Tom Friedman joins “Israel Lobby” conspiracy theorists

As we get closer and closer to the UN vote on Palestinian statehood, as relations between Israel and Turkey and Egypt deteriorate, the usual suspects are responding in the usual way — and even more so.

The NY Times’ Tom Friedman has gone over to “Israel lobby” conspiracy theories:

The crumbling of key pillars of Israel’s security — the peace with Egypt, the stability of Syria and the friendship of Turkey and Jordan — coupled with the most diplomatically inept and strategically incompetent [I would put ‘U.S.’ here — ed] government in Israel’s history have put Israel in a very dangerous situation.

This has also left the U.S. government fed up with Israel’s leadership but a hostage to its ineptitude, because the powerful pro-Israel lobby in an election season can force the administration to defend Israel at the U.N., even when it knows Israel is pursuing policies not in its own interest or America’s.

Oh, really? Please explain how the “powerful pro-Israel lobby” can swing a presidential election. The problem for President Obama here is that many Americans understand the Middle East too well. They get it that Israel is struggling against the combined forces of Islamism and Arab rejectionism. They get it that the US was attacked by Islamists, not Israelis, on 9/11 (while Palestinians cheered). And they get it that appeasement doesn’t work.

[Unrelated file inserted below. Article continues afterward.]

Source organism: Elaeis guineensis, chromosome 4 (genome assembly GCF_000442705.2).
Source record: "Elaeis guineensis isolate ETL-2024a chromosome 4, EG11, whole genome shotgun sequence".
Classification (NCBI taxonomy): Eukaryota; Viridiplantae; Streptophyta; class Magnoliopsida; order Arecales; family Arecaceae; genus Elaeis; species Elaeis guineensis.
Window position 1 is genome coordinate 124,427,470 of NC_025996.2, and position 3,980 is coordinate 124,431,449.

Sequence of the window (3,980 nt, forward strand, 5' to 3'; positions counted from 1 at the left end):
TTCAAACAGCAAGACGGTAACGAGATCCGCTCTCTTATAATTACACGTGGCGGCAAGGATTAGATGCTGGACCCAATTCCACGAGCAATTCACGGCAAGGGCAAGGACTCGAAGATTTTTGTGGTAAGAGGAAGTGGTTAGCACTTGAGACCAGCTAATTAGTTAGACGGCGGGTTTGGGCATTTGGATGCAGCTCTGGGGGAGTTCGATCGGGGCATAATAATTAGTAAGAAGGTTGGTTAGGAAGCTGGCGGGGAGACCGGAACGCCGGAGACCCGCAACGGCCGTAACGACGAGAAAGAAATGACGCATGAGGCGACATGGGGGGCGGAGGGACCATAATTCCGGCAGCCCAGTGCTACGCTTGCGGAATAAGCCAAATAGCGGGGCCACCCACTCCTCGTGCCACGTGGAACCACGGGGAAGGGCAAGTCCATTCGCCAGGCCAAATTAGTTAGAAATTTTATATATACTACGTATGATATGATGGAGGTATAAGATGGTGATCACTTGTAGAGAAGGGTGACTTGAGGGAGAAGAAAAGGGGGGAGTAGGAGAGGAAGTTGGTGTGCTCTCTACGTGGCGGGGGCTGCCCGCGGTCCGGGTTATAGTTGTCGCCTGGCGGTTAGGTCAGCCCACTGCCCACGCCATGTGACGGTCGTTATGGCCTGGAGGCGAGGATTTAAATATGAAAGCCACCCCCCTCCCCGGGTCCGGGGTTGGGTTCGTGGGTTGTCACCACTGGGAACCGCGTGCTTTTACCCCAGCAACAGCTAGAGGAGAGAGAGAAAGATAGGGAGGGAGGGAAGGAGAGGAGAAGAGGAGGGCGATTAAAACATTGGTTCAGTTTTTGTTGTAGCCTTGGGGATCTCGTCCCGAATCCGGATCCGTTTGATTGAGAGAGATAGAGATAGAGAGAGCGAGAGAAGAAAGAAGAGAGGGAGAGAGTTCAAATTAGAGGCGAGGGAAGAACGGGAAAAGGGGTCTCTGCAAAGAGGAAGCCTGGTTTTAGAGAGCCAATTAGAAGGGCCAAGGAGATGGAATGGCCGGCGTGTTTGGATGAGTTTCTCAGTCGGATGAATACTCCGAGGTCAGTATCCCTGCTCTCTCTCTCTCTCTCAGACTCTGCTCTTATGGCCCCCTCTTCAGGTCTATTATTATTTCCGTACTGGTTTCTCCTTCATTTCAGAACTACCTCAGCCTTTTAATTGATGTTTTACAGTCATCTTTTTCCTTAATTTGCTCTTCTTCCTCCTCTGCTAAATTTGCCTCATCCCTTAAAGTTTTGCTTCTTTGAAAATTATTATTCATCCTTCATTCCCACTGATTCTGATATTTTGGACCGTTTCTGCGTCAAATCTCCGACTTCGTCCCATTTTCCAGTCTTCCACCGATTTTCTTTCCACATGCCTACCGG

These Americans, 98% of whom are not Jewish and not members of Congress, are not influenced by “the Lobby.” Many of them are independents who will simply be morally outraged if the administration screws Israel.

Friedman says that it’s Netanyahu’s fault for not ‘responding’ to the challenges facing Israel:

Mr. Netanyahu has a strategy: Do nothing vis-à-vis the Palestinians or Turkey that will require him to go against his base, compromise his ideology or antagonize his key coalition partner, Foreign Minister Avigdor Lieberman, an extreme right-winger. Then, call on the U.S. to stop Iran’s nuclear program and help Israel out of every pickle, but make sure that President Obama can’t ask for anything in return — like halting Israeli settlements — by mobilizing Republicans in Congress to box in Obama and by encouraging Jewish leaders to suggest that Obama is hostile to Israel and is losing the Jewish vote. And meanwhile, get the Israel lobby to hammer anyone in the administration or Congress who says aloud that maybe Bibi has made some mistakes, not just Barack.

A few minor points:

First, Jews in the US are a small proportion — 1.7% in 2007 — and at least half of them will vote for Obama regardless of his position on Israel. Some of them are in swing states (Florida, Ohio, Pennsylvania) but many are in states which are unlikely to go Republican, like California. The “Jewish vote” is not a big deal.

Second, could we leave the settlements alone? Israel is not building new settlements or expanding the boundaries of old ones. The most it is doing is allowing construction within existing settlements, and it tried a 10-month freeze on that without results. This issue never was a barrier to negotiations, until the “inept and strategically incompetent” Barack Obama made it so. The media have been exceptionally dishonest about this, always referring to “settlement construction,” which any reasonable person would understand as building new settlements.